When Becca Moros was playing and coaching in the NWSL, her teams typically had four and a half weeks to prepare for their first game.
Now that she’s the head coach of the Arizona Wildcats, she’s being reminded of how unique college soccer is—and not in a good way. UA will unofficially open the Moros era on Tuesday with an exhibition at San Diego State, a measly six days after their first practice.
Arizona’s first “real” game is not too far off from that—an Aug. 20 road match against the WAC champion Utah Valley Wolverines. In between, UA has a home exhibition vs. Grand Canyon on Aug. 14.
“As a new coach you’re really gonna make me put my foot in my mouth here, but I think these dates were set a really long time ago by people who didn’t play soccer and they’ve just stuck ever since,” Moros said. “Two weeks is absurd in soccer. It’s not heard of anywhere else in the world. ... It’s really not healthy physically to be cramming stuff into a two-week preseason. I know other teams are doing two-a-days and for me that’s archaic.”
Perhaps the oddest part about it? Arizona players have been on campus since early July, working on their strength and conditioning and even running their own on-field drills. For whatever reason, NCAA rules prevent coaches from getting involved until August.
“I think it’s pretty ridiculous we’re only having five practices then playing a game,” said senior midfielder Iliana Hocking. “I don’t know why the NCAA would set it up like that because you’re opening it much more to injuries or things like that.”
Alas, the games must go on. Tuesday’s exhibition will at least give Moros a chance to rotate plenty of players and see what her team learned in the first week of practice. Much of it was used to implement tactics that demonstrate how to manipulate space and find passing lanes. Arizona plans to be a more possession-oriented team under Moros, one that attacks through the middle of the field.
“Even though we played a spring season and it was just a few months ago, I think we’re already very much itching to play, especially having new coaches,” said sixth-year senior forward Jill Aguilera, who led Arizona with nine goals last season. “I’m excited to see our hard work in training get represented in the game.”
Moros said her players have been “engaged, focused and passionate” so far. She inherits a team that went 9-5-1 last season but is quite young. 19 of their 28 players are true freshmen or sophomores.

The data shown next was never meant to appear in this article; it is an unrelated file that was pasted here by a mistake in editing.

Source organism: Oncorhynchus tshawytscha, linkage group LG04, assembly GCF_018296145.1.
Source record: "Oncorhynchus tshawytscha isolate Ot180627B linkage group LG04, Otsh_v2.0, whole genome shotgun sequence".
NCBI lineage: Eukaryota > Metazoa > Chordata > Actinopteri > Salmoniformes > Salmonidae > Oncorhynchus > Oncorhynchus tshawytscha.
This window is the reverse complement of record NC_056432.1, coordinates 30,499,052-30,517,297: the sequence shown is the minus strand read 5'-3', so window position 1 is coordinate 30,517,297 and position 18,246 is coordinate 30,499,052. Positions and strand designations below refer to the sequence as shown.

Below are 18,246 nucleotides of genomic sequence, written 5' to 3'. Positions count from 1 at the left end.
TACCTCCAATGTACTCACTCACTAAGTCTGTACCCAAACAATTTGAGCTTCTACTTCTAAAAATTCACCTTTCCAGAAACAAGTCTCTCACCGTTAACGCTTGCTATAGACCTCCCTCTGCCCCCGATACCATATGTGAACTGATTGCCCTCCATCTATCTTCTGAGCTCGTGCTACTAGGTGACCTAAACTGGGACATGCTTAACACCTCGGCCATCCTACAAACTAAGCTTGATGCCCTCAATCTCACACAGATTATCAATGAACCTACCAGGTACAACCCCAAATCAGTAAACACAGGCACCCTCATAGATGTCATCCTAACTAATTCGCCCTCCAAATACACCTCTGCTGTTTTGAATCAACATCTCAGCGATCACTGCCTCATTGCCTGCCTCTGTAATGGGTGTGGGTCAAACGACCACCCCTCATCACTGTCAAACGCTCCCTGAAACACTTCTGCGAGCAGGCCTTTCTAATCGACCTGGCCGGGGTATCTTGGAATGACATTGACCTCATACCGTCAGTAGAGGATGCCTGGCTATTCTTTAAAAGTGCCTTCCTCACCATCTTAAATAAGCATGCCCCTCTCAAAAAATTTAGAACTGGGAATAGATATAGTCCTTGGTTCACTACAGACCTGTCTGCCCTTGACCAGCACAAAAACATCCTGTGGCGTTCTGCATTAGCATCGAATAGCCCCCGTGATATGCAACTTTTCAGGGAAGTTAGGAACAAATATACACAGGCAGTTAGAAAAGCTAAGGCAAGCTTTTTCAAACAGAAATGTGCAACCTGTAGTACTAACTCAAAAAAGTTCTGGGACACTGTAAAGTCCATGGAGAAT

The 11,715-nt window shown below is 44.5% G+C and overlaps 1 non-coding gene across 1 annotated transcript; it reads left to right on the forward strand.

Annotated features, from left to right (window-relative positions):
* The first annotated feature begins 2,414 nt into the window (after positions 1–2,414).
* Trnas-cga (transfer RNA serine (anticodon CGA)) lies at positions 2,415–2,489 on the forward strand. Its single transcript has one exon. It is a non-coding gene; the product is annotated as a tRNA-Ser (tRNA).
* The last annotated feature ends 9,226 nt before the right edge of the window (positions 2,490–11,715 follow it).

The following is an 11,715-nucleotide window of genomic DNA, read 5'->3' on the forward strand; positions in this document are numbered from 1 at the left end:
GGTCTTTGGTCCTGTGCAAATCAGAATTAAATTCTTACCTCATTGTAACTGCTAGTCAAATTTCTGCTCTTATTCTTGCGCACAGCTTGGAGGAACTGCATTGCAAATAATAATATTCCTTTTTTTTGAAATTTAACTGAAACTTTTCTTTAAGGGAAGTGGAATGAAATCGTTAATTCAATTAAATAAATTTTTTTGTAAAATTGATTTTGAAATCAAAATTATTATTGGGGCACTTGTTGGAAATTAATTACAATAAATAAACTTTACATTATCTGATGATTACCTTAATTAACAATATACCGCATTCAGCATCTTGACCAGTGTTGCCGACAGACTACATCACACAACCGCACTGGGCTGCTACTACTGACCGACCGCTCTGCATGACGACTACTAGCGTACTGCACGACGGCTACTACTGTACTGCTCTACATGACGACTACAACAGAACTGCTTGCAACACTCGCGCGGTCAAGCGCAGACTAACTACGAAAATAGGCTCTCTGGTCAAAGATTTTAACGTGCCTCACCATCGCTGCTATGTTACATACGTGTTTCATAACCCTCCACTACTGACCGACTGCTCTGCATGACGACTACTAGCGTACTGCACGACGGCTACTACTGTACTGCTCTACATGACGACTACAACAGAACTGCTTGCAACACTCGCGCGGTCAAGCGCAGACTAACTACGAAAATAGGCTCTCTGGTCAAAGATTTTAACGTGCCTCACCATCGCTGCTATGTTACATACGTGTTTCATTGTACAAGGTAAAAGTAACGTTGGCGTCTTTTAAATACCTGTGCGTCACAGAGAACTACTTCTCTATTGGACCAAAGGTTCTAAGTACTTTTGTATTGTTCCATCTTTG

“They’re responding to coaching cues and the things we’re asking of them, and that’s the most important thing,” Moros said. “We can’t move forward if we don’t address what we’re working on right now, and so their attention to that detail has been really good. We put a lot of tactics into 4-v-2s and 5-v-2s. It’s a 6-by-6 space and you get tons of opportunities to make decisions over and over again. That’s where I’ve seen the first inkling of how we’re making progress and understanding, and that’s also a contagious thing because we’re talking about tactics where everybody is dependent on each other.”
Moros said the Wildcats haven’t had much time to discuss their defensive structure. Fortunately, they have been able to work on it a little bit simply by applying their new offensive principles.
“If you understand passing lanes, then you understand how to defend collectively,” Moros said.
Tuesday’s exhibition will also provide a glimpse at what kind of shape UA players are in. There’s a difference between in shape and game shape. Still, Aguilera expects the match to be more of a mental challenge than anything else.
“We’re going to be looking for those triangles or specific groups of people to outnumber the other team,” she said, referring to the team’s new offensive tactics. “It’s definitely going to be a lot of math in our heads and figuring out angles a lot more efficiently.”
San Diego State should be a formidable foe. The Aztecs are coming off back-to-back winning seasons, including an 8-3 mark last spring when they outscored their opponents—all Mountain West teams—27-14. Though much of the preseason is about self-improvement, Moros still plans to scout SDSU.
“As a staff that’s something that we need to do to sort of develop our understanding of how we’re going to approach every game this year,” she said. “So it’s also a training match for us, and then we want to be able to share that information with the players and see how they respond so that we can tweak that going forward as well.”
Moros admitted she’s nervous heading into her first game as a head coach, but they’re the good kind of butterflies.
“I feel like in order to get where I got in my playing career, you have to love that feeling and I just love it, it’s part of my competitive nature,” she said. “But I do appreciate that my most important part of the week is before the game happens and [the players’] most important part of the week is game day. ... And I’m not really going to joystick them and try to tell them what to do all the time. I want them to go and make decisions and read the game faster than I could in the moment from the bench.”